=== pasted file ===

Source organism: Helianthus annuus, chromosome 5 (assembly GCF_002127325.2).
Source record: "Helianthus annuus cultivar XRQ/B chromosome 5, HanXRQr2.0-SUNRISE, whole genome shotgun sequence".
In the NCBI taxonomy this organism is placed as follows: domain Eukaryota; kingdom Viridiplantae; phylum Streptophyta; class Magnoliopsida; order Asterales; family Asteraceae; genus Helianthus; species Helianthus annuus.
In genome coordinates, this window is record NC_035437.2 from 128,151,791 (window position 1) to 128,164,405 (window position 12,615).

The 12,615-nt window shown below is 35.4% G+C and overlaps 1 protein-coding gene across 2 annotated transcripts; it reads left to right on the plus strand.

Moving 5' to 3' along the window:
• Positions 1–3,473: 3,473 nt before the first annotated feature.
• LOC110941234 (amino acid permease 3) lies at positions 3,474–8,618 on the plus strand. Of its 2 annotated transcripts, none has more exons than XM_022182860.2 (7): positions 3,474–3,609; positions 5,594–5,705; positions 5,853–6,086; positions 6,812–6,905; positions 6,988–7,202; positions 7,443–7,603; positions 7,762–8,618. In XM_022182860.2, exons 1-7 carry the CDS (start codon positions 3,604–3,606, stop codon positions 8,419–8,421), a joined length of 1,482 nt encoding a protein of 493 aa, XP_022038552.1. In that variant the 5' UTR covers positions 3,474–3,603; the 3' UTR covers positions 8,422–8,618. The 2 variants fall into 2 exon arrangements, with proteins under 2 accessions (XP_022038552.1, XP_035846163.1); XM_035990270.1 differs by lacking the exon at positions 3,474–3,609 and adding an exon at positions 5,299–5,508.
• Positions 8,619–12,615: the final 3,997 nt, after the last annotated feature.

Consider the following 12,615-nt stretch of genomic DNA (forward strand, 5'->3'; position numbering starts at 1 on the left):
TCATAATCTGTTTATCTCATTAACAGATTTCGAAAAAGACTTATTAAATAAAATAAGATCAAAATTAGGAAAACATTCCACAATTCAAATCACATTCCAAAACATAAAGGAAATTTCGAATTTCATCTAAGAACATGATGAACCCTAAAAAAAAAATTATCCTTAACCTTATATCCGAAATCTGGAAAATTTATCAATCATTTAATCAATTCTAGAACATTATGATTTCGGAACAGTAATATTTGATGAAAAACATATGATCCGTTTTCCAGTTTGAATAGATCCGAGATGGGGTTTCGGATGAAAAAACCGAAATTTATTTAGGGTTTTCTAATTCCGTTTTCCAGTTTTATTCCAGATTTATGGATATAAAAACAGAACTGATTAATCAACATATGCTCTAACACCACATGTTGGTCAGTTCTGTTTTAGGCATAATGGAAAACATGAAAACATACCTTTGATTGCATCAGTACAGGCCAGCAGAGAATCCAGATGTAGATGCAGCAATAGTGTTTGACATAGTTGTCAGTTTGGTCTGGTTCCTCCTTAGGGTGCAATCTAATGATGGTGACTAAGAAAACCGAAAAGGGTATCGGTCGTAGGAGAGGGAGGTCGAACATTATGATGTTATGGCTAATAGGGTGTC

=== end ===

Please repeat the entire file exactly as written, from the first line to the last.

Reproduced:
Source organism: Helianthus annuus, chromosome 5 (assembly GCF_002127325.2).
Source record: "Helianthus annuus cultivar XRQ/B chromosome 5, HanXRQr2.0-SUNRISE, whole genome shotgun sequence".
In the NCBI taxonomy this organism is placed as follows: domain Eukaryota; kingdom Viridiplantae; phylum Streptophyta; class Magnoliopsida; order Asterales; family Asteraceae; genus Helianthus; species Helianthus annuus.
In genome coordinates, this window is record NC_035437.2 from 128,151,791 (window position 1) to 128,164,405 (window position 12,615).

The 12,615-nt window shown below is 35.4% G+C and overlaps 1 protein-coding gene across 2 annotated transcripts; it reads left to right on the plus strand.

Moving 5' to 3' along the window:
• Positions 1–3,473: 3,473 nt before the first annotated feature.
• LOC110941234 (amino acid permease 3) lies at positions 3,474–8,618 on the plus strand. Of its 2 annotated transcripts, none has more exons than XM_022182860.2 (7): positions 3,474–3,609; positions 5,594–5,705; positions 5,853–6,086; positions 6,812–6,905; positions 6,988–7,202; positions 7,443–7,603; positions 7,762–8,618. In XM_022182860.2, exons 1-7 carry the CDS (start codon positions 3,604–3,606, stop codon positions 8,419–8,421), a joined length of 1,482 nt encoding a protein of 493 aa, XP_022038552.1. In that variant the 5' UTR covers positions 3,474–3,603; the 3' UTR covers positions 8,422–8,618. The 2 variants fall into 2 exon arrangements, with proteins under 2 accessions (XP_022038552.1, XP_035846163.1); XM_035990270.1 differs by lacking the exon at positions 3,474–3,609 and adding an exon at positions 5,299–5,508.
• Positions 8,619–12,615: the final 3,997 nt, after the last annotated feature.

Consider the following 12,615-nt stretch of genomic DNA (forward strand, 5'->3'; position numbering starts at 1 on the left):
TCATAATCTGTTTATCTCATTAACAGATTTCGAAAAAGACTTATTAAATAAAATAAGATCAAAATTAGGAAAACATTCCACAATTCAAATCACATTCCAAAACATAAAGGAAATTTCGAATTTCATCTAAGAACATGATGAACCCTAAAAAAAAAATTATCCTTAACCTTATATCCGAAATCTGGAAAATTTATCAATCATTTAATCAATTCTAGAACATTATGATTTCGGAACAGTAATATTTGATGAAAAACATATGATCCGTTTTCCAGTTTGAATAGATCCGAGATGGGGTTTCGGATGAAAAAACCGAAATTTATTTAGGGTTTTCTAATTCCGTTTTCCAGTTTTATTCCAGATTTATGGATATAAAAACAGAACTGATTAATCAACATATGCTCTAACACCACATGTTGGTCAGTTCTGTTTTAGGCATAATGGAAAACATGAAAACATACCTTTGATTGCATCAGTACAGGCCAGCAGAGAATCCAGATGTAGATGCAGCAATAGTGTTTGACATAGTTGTCAGTTTGGTCTGGTTCCTCCTTAGGGTGCAATCTAATGATGGTGACTAAGAAAACCGAAAAGGGTATCGGTCGTAGGAGAGGGAGGTCGAACATTATGATGTTATGGCTAATAGGGTGTC